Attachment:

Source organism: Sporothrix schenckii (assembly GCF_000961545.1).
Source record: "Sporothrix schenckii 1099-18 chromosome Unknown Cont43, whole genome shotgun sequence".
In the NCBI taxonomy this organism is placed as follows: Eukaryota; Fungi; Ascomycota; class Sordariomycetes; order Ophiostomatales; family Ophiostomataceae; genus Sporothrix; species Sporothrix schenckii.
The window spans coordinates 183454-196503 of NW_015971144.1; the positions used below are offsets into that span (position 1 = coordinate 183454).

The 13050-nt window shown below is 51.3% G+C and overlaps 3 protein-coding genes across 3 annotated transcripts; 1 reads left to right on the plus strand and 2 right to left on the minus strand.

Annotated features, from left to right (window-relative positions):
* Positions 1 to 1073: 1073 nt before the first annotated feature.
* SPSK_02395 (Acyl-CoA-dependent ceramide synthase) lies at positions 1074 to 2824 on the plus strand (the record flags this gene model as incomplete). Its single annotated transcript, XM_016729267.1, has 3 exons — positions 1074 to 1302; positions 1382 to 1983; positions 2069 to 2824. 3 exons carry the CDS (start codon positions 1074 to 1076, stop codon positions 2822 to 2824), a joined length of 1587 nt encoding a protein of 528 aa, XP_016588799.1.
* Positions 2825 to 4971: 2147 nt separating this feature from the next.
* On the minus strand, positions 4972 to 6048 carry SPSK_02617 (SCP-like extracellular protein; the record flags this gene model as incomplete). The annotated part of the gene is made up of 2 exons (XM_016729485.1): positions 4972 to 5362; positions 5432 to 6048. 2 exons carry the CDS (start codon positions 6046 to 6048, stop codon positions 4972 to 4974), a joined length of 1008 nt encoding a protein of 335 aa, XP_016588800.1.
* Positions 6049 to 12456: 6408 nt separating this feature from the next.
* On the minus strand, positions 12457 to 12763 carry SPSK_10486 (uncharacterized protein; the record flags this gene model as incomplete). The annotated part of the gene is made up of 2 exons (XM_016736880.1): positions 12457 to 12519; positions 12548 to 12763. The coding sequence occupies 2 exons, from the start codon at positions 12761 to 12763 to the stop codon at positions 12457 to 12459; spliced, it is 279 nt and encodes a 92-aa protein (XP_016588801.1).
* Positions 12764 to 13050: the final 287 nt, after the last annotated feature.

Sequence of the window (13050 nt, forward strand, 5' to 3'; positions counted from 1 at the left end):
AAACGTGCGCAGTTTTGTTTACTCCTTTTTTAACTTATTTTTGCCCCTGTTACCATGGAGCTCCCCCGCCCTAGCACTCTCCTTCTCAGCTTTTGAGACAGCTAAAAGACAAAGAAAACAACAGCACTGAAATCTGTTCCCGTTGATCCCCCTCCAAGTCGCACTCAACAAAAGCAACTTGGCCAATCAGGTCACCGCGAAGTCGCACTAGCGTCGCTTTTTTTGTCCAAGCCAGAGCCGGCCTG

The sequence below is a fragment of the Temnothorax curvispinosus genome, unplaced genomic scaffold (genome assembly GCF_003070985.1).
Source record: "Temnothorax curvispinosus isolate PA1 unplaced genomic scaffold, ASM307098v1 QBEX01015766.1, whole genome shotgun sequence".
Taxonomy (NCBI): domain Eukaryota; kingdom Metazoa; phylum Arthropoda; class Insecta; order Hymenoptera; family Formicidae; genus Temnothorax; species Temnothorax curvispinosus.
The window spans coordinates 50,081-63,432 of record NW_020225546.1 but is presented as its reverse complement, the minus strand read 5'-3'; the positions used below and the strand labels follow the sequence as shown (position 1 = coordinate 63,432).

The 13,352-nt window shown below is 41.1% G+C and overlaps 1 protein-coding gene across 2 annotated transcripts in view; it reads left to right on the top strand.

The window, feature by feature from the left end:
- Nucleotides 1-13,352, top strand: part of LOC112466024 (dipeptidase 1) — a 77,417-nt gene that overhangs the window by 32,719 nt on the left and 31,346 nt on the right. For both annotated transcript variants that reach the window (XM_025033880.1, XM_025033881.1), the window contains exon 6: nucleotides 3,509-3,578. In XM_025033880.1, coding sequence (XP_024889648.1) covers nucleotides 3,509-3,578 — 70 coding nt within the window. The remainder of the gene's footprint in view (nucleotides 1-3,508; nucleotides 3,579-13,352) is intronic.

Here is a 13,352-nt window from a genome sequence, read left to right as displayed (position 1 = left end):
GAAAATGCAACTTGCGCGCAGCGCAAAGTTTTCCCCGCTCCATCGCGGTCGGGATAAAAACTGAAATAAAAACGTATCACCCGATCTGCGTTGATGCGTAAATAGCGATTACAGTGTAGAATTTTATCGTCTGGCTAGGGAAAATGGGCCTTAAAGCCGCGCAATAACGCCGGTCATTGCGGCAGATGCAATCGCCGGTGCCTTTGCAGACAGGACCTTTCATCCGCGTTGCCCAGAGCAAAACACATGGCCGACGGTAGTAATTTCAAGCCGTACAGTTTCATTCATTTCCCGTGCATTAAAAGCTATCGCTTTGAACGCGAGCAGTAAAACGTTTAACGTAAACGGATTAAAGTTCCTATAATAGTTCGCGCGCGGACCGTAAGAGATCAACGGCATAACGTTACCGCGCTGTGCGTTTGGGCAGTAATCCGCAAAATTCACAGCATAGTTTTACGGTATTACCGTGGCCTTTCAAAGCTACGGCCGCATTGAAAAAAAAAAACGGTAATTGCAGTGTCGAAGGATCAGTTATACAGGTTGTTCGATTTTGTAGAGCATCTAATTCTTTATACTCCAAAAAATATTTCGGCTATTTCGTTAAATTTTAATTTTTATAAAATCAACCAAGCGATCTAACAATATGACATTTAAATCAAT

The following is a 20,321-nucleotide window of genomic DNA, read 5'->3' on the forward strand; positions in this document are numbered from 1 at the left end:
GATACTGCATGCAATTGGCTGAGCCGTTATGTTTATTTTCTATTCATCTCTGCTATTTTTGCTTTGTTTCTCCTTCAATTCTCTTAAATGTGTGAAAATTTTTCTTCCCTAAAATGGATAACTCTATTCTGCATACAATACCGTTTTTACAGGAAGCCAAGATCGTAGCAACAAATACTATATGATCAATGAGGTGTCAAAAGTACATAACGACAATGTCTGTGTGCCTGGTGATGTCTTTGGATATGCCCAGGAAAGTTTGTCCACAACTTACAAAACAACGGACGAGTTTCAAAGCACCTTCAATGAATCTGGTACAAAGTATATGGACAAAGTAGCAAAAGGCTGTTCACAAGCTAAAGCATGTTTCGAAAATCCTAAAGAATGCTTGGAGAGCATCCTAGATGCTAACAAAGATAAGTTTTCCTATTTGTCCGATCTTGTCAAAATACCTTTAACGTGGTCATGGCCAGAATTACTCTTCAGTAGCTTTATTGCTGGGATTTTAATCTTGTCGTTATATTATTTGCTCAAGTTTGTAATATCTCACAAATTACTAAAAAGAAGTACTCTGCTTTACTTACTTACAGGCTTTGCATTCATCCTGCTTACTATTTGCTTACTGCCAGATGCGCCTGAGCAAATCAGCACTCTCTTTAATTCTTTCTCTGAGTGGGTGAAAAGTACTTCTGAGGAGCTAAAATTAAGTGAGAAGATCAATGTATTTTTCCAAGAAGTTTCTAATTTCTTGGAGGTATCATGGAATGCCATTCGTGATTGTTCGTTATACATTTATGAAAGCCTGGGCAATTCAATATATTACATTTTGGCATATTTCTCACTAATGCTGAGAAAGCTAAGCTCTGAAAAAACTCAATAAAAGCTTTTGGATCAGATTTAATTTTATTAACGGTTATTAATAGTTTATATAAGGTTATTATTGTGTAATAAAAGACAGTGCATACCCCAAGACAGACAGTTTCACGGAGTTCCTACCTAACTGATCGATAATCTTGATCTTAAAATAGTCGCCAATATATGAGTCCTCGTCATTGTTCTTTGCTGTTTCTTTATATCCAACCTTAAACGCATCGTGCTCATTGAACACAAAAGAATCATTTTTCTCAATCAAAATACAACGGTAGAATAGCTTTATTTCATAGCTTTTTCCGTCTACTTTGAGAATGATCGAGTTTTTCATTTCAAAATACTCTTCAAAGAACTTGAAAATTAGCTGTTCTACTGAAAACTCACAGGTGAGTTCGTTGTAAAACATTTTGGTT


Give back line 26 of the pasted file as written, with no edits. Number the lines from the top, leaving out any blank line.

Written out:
GATACTGCATGCAATTGGCTGAGCCGTTATGTTTATTTTCTATTCATCTCTGCTATTTTTGCTTTGTTTCTCCTTCAATTCTCTTAAATGTGTGAAAATTTTTCTTCCCTAAAATGGATAACTCTATTCTGCATACAATACCGTTTTTACAGGAAGCCAAGATCGTAGCAACAAATACTATATGATCAATGAGGTGTCAAAAGTACATAACGACAATGTCTGTGTGCCTGGTGATGTCTTTGGATATGCCCAGGAAAGTTTGTCCACAACTTACAAAACAACGGACGAGTTTCAAAGCACCTTCAATGAATCTGGTACAAAGTATATGGACAAAGTAGCAAAAGGCTGTTCACAAGCTAAAGCATGTTTCGAAAATCCTAAAGAATGCTTGGAGAGCATCCTAGATGCTAACAAAGATAAGTTTTCCTATTTGTCCGATCTTGTCAAAATACCTTTAACGTGGTCATGGCCAGAATTACTCTTCAGTAGCTTTATTGCTGGGATTTTAATCTTGTCGTTATATTATTTGCTCAAGTTTGTAATATCTCACAAATTACTAAAAAGAAGTACTCTGCTTTACTTACTTACAGGCTTTGCATTCATCCTGCTTACTATTTGCTTACTGCCAGATGCGCCTGAGCAAATCAGCACTCTCTTTAATTCTTTCTCTGAGTGGGTGAAAAGTACTTCTGAGGAGCTAAAATTAAGTGAGAAGATCAATGTATTTTTCCAAGAAGTTTCTAATTTCTTGGAGGTATCATGGAATGCCATTCGTGATTGTTCGTTATACATTTATGAAAGCCTGGGCAATTCAATATATTACATTTTGGCATATTTCTCACTAATGCTGAGAAAGCTAAGCTCTGAAAAAACTCAATAAAAGCTTTTGGATCAGATTTAATTTTATTAACGGTTATTAATAGTTTATATAAGGTTATTATTGTGTAATAAAAGACAGTGCATACCCCAAGACAGACAGTTTCACGGAGTTCCTACCTAACTGATCGATAATCTTGATCTTAAAATAGTCGCCAATATATGAGTCCTCGTCATTGTTCTTTGCTGTTTCTTTATATCCAACCTTAAACGCATCGTGCTCATTGAACACAAAAGAATCATTTTTCTCAATCAAAATACAACGGTAGAATAGCTTTATTTCATAGCTTTTTCCGTCTACTTTGAGAATGATCGAGTTTTTCATTTCAAAATACTCTTCAAAGAACTTGAAAATTAGCTGTTCTACTGAAAACTCACAGGTGAGTTCGTTGTAAAACATTTTGGTT